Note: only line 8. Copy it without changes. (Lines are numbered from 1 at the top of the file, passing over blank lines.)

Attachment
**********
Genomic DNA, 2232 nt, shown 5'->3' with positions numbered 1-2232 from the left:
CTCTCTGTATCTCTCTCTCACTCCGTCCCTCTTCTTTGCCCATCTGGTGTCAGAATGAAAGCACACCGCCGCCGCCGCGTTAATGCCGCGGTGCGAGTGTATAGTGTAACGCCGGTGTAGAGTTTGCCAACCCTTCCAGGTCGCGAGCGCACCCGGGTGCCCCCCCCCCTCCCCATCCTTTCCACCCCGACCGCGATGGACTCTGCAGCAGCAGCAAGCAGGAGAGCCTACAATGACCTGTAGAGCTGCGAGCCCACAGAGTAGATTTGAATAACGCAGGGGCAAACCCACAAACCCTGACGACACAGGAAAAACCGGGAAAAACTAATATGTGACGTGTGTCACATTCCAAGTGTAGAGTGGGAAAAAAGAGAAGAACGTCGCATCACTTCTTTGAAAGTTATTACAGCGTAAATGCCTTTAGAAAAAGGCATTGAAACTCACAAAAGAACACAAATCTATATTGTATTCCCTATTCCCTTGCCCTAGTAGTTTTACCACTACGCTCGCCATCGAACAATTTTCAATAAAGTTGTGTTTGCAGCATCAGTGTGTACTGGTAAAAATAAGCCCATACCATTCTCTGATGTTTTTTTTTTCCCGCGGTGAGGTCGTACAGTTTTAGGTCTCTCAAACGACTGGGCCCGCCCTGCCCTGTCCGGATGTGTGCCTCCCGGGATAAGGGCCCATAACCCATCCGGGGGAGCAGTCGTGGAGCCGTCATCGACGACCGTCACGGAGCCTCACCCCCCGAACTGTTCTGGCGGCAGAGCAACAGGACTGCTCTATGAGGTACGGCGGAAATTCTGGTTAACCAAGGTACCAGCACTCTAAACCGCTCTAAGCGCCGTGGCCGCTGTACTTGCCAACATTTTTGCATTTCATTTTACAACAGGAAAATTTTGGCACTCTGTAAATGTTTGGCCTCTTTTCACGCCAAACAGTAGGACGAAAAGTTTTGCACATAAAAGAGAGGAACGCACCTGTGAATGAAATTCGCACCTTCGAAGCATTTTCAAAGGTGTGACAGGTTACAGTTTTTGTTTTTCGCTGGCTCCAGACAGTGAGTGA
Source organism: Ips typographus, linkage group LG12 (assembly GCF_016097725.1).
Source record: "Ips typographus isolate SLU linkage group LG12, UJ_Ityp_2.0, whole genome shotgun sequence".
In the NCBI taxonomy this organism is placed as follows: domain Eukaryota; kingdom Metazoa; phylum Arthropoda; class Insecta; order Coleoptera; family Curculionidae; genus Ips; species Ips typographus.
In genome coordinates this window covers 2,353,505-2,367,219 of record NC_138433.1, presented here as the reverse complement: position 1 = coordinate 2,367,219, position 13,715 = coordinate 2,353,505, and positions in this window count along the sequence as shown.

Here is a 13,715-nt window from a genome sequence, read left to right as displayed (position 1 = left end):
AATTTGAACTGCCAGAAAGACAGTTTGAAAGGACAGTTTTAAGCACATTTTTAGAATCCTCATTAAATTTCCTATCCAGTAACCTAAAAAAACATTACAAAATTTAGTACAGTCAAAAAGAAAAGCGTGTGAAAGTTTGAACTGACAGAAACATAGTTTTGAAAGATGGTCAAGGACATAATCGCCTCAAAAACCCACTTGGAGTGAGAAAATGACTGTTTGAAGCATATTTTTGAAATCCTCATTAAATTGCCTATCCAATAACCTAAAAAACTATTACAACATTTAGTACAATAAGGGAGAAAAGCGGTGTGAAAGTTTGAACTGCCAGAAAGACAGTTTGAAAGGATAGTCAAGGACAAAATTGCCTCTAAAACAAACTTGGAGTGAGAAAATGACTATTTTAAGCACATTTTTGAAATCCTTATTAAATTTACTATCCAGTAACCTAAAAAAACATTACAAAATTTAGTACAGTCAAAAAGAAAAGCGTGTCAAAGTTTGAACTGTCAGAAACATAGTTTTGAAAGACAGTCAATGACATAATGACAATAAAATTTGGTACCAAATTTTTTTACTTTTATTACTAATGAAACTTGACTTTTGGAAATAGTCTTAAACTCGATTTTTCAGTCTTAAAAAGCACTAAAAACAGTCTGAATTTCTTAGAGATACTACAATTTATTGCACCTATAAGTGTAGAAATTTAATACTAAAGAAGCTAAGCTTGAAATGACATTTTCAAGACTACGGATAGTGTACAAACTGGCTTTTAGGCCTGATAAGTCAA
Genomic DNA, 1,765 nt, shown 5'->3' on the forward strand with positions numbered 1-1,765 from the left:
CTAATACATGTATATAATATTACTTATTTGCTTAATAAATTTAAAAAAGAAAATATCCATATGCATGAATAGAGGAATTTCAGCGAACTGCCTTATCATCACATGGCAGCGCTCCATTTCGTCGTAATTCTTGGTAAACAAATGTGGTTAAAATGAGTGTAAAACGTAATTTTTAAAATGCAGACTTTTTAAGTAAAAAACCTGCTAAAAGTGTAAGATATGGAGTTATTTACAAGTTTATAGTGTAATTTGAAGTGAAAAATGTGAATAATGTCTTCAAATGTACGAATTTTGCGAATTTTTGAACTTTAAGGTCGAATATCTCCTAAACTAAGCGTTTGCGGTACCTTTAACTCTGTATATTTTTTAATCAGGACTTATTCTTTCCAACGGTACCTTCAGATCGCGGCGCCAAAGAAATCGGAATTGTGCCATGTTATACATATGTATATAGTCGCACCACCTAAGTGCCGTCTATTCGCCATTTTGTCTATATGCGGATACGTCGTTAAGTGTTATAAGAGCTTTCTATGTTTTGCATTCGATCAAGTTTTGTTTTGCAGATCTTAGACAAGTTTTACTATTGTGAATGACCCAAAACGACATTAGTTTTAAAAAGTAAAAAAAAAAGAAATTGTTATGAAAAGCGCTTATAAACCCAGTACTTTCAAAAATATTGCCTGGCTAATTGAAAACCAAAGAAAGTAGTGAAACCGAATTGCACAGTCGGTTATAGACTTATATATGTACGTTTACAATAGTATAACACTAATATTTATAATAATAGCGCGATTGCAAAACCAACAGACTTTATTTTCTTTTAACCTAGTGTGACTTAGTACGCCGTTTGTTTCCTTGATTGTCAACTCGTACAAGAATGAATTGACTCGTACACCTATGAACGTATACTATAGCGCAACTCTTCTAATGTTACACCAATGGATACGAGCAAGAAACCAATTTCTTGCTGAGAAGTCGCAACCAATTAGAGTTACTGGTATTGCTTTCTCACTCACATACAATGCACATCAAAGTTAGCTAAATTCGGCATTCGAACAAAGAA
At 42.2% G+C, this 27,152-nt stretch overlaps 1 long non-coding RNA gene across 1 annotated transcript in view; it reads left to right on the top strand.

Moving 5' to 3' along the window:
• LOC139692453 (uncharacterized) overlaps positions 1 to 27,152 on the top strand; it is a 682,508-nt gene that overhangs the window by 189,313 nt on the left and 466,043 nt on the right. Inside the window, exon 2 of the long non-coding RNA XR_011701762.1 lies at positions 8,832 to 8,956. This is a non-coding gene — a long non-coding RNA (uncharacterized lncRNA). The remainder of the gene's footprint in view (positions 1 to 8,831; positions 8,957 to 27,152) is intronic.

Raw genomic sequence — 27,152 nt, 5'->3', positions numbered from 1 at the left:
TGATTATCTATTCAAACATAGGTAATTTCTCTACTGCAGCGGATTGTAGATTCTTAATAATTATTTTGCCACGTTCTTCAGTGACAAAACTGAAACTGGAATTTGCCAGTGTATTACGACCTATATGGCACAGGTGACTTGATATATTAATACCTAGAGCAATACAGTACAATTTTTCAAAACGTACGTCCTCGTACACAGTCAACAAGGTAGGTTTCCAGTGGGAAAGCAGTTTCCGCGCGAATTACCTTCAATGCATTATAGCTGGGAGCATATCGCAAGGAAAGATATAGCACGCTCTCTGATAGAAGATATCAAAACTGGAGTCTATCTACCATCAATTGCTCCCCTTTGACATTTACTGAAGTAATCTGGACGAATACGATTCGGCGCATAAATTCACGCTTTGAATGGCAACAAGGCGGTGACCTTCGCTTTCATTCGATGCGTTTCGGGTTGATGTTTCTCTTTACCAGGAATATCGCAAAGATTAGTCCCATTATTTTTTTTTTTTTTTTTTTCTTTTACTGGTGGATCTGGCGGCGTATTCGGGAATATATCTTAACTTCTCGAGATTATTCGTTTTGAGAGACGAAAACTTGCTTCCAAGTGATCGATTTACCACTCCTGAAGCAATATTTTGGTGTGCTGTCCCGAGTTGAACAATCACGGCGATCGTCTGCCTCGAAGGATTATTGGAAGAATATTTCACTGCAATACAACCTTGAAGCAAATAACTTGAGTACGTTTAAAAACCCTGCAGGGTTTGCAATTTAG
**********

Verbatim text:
AATTTGAACTGCCAGAAAGACAGTTTGAAAGGACAGTTTTAAGCACATTTTTAGAATCCTCATTAAATTTCCTATCCAGTAACCTAAAAAAACATTACAAAATTTAGTACAGTCAAAAAGAAAAGCGTGTGAAAGTTTGAACTGACAGAAACATAGTTTTGAAAGATGGTCAAGGACATAATCGCCTCAAAAACCCACTTGGAGTGAGAAAATGACTGTTTGAAGCATATTTTTGAAATCCTCATTAAATTGCCTATCCAATAACCTAAAAAACTATTACAACATTTAGTACAATAAGGGAGAAAAGCGGTGTGAAAGTTTGAACTGCCAGAAAGACAGTTTGAAAGGATAGTCAAGGACAAAATTGCCTCTAAAACAAACTTGGAGTGAGAAAATGACTATTTTAAGCACATTTTTGAAATCCTTATTAAATTTACTATCCAGTAACCTAAAAAAACATTACAAAATTTAGTACAGTCAAAAAGAAAAGCGTGTCAAAGTTTGAACTGTCAGAAACATAGTTTTGAAAGACAGTCAATGACATAATGACAATAAAATTTGGTACCAAATTTTTTTACTTTTATTACTAATGAAACTTGACTTTTGGAAATAGTCTTAAACTCGATTTTTCAGTCTTAAAAAGCACTAAAAACAGTCTGAATTTCTTAGAGATACTACAATTTATTGCACCTATAAGTGTAGAAATTTAATACTAAAGAAGCTAAGCTTGAAATGACATTTTCAAGACTACGGATAGTGTACAAACTGGCTTTTAGGCCTGATAAGTCAA